Kong Quan said the Chinese side was interested in the soonest possible construction of the pipeline, seen by China as one of the largest and most ambitious economic projects between the two countries. Along with bringing them substantial economic gains, the project would also benefit strategic political partnership between the two countries, he noted.
Russia has two route options to choose from, one leading from Angarsk, near Lake Baikal, to the northern Chinese city of Daquing and the other, to the Russian Pacific port of Nakhodka. This latter route has been offered by Japan.
Work on the project has been underway for a decade, and all official documents have by now been signed, Kong Quan said. In 2002, however, Transneft [a Russian government-owned company involved in the project] unexpectedly announced that it was going to reroute the pipeline to Nakhodka, on the Pacific Coast, with an additional line branching off to Daquing, he lamented.
The decision did not come as a complete surprise, though. Mikhail Kasyanov's Cabinet was known to be leaning toward the Japanese option, that is, the one via Nakhodka.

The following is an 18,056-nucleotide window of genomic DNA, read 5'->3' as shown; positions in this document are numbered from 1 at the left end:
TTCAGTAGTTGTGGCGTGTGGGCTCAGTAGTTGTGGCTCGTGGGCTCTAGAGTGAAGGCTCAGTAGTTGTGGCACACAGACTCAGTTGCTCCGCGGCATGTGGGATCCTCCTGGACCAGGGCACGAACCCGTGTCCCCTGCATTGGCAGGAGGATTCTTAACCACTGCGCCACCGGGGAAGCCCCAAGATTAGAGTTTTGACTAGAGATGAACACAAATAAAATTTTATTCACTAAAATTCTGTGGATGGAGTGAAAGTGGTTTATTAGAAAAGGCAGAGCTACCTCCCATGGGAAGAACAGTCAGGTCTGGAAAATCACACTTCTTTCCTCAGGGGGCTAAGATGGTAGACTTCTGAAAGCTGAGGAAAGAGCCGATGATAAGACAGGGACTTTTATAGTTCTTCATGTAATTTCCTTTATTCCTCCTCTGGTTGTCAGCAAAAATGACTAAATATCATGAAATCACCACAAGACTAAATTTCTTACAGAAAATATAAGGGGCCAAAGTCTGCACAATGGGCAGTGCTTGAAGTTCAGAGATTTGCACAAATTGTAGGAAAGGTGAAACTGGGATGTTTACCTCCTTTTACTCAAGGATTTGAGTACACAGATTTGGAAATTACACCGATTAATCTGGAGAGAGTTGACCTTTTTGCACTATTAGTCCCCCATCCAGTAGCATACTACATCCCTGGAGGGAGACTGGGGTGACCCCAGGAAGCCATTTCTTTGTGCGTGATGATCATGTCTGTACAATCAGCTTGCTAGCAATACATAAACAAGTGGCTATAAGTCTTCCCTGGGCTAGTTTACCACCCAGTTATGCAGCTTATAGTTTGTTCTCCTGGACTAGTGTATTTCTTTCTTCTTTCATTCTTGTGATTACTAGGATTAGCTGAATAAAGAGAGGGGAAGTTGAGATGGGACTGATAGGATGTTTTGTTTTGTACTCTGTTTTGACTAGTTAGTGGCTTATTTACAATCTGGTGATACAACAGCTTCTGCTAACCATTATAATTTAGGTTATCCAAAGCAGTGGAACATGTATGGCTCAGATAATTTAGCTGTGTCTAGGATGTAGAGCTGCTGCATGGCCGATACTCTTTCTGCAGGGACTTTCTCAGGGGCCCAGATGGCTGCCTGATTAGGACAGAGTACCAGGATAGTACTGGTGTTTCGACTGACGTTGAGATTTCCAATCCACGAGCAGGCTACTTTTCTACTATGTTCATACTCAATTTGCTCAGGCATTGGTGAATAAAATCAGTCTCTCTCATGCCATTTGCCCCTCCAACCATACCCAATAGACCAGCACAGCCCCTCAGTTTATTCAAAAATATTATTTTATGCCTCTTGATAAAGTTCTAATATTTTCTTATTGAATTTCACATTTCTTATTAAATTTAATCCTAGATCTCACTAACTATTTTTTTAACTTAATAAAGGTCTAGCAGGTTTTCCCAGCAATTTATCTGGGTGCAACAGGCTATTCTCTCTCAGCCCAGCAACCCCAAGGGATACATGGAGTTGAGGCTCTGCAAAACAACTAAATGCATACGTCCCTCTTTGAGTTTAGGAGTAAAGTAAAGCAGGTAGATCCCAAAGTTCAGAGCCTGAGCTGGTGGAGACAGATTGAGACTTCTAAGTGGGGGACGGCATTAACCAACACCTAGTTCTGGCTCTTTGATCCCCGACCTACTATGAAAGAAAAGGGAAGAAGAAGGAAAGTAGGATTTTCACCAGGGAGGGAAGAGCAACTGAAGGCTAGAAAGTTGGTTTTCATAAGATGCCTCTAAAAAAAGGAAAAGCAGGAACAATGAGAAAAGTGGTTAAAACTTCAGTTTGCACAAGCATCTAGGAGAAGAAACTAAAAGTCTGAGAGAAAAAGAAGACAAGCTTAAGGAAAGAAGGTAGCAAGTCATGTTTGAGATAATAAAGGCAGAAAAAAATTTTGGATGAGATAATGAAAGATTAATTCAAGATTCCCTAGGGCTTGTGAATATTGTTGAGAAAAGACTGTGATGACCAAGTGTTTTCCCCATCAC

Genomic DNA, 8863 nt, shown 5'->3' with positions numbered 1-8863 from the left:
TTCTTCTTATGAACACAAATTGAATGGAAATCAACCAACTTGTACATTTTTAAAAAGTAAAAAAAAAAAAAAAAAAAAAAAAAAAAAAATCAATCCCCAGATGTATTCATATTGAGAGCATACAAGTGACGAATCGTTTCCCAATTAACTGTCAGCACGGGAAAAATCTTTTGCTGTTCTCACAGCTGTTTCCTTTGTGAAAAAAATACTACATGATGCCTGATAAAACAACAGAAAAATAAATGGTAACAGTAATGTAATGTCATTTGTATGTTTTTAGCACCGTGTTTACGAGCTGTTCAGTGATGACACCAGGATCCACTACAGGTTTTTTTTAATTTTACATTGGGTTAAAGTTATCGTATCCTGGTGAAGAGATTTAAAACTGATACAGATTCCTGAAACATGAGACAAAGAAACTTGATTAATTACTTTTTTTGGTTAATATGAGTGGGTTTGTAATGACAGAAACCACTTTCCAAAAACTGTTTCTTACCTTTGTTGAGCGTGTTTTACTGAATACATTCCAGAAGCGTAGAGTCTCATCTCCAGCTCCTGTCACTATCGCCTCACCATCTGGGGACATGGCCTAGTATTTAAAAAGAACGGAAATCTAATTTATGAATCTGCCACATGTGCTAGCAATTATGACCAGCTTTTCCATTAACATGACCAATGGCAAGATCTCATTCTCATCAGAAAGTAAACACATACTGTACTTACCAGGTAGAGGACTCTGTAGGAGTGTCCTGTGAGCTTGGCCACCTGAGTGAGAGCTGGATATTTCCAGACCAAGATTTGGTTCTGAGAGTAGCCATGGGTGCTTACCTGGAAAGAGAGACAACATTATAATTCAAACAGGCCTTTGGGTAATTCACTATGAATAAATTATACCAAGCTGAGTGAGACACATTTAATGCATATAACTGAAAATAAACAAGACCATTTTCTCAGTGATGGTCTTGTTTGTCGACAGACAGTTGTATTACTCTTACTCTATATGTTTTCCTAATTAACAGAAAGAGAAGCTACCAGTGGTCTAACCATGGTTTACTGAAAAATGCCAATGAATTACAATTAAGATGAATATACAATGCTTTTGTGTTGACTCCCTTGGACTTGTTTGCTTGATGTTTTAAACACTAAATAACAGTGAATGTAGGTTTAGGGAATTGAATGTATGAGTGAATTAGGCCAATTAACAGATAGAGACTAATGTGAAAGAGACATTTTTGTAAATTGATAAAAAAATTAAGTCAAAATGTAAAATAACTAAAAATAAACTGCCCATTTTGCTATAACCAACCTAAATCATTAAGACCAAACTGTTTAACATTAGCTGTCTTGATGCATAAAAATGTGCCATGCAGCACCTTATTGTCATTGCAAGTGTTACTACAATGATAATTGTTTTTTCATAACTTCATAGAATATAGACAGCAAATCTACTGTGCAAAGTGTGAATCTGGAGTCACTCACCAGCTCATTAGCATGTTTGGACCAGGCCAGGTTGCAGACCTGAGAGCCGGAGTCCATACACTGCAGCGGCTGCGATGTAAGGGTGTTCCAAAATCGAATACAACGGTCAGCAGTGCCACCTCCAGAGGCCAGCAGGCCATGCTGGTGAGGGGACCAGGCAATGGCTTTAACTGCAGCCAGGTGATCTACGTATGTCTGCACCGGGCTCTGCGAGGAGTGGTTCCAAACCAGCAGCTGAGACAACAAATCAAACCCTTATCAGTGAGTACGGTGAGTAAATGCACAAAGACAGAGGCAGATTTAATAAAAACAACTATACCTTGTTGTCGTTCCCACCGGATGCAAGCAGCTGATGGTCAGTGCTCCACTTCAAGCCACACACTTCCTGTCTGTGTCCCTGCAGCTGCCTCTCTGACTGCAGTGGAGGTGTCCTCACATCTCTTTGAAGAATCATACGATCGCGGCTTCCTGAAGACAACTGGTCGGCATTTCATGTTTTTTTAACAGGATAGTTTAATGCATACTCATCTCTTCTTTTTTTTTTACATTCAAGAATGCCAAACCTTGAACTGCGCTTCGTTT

The new Russian Cabinet has not made its choice yet, but already Natural Resources Minister Yuri Trutnev has publicly questioned the feasibility of Transneft's decision from the point of view of Russia's long-term economic interests.
In choosing between the routes, the Russian side should compare the amount of probable oil reserves in the two regions, the minister pointed out. In reply to a RIA question as to whether any environmental studies had been done yet, Trutnev said such a study was now nearing completion and that preliminary assessments were positive. But economic benefits should be taken into account as well as environmental hazards, he emphasized.
According to Trutnev, the Cabinet plans to meet with the Transneft top management shortly in order to discuss the feasibility of the Angarsk-Nakhodka route, the one that the company prefers.